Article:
10. Chronic liver disease and cirrhosis
> Total Deaths in 2013: 36,427
As is the case with many of the diseases killing the most Americans, liver disease and cirrhosis are often attributable to unhealthy behavior. The most common causes of liver disease are hepatitis B and C and alcohol abuse. However, the mortality rate for chronic liver disease and cirrhosis is on the rise while the incidence of alcohol abuse and hepatitis has remained relatively stable. Meanwhile, nonalcoholic fatty liver disease (NAFLD), a condition with no known cause, has seen a two-fold increase, likely contributing most to the rise in mortality from chronic liver disease.
> Total Deaths in 2013: 38,156
The septicemia mortality rate increased from 11.0 deaths per 100,000 people in 1999 to 12.1 deaths per 100,000 people in 2013. Septicemia, also known as sepsis, is a serious response of the body’s immune system to an infection. While infection of any kind can lead to sepsis, according to Allen, most are commonly caused by bacteria or fungal infection getting into the bloodstream from an underlying pneumonia, urinary tract infection, gut infection, or skin wound. Septicemia can also occur due to an infection caused by a surgical procedure. An estimated 10% of all hospital patients develop sepsis, and one in 10 of those patients die.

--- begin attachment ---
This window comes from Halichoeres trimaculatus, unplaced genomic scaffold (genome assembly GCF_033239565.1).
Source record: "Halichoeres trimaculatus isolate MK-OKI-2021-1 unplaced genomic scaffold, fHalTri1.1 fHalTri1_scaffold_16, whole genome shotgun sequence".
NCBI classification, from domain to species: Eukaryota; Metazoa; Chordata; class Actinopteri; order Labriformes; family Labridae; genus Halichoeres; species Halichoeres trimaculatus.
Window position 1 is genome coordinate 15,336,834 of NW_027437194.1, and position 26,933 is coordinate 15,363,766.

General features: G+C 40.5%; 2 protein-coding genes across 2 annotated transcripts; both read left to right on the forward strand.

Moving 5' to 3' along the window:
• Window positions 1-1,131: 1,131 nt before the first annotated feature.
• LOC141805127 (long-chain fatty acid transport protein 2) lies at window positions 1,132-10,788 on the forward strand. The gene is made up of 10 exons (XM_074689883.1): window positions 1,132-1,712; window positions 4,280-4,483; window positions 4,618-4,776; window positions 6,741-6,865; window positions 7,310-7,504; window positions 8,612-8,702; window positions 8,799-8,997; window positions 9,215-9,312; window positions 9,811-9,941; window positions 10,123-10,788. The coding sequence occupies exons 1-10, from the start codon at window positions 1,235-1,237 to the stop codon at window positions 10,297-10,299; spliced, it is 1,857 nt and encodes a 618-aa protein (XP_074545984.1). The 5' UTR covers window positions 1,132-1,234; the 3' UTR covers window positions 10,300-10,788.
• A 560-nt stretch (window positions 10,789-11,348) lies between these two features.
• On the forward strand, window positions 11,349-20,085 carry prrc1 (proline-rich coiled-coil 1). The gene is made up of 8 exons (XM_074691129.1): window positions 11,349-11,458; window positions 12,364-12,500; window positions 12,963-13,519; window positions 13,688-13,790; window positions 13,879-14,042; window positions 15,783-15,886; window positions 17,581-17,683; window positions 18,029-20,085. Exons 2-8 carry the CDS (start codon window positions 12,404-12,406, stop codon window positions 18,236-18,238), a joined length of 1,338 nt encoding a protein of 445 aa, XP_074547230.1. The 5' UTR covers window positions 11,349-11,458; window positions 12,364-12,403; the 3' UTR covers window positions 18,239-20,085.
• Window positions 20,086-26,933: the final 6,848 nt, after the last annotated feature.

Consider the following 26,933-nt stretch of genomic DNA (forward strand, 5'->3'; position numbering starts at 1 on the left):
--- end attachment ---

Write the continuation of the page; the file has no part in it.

8. Chronic kidney disease
> Total Deaths in 2013: 47,112
The most common causes of renal failure, according to Allen, are chronic diabetes and high blood pressure. While the prevalence of high blood pressure in adults has decreased substantially from roughly 20% to 12% between 1999 and 2010, chronic kidney diseases have become more common. The death rate from nephritis — inflammation of the kidneys — increased from 12.7 to 14.9 deaths per 100,000 people over the period of 1999 through 2013. The increase is likely attributable to growing diabetes rates. As is the case with several other deadly diseases, Allen explained, the incidence of chronic kidney disease could be considerably reduced with lower smoking rates.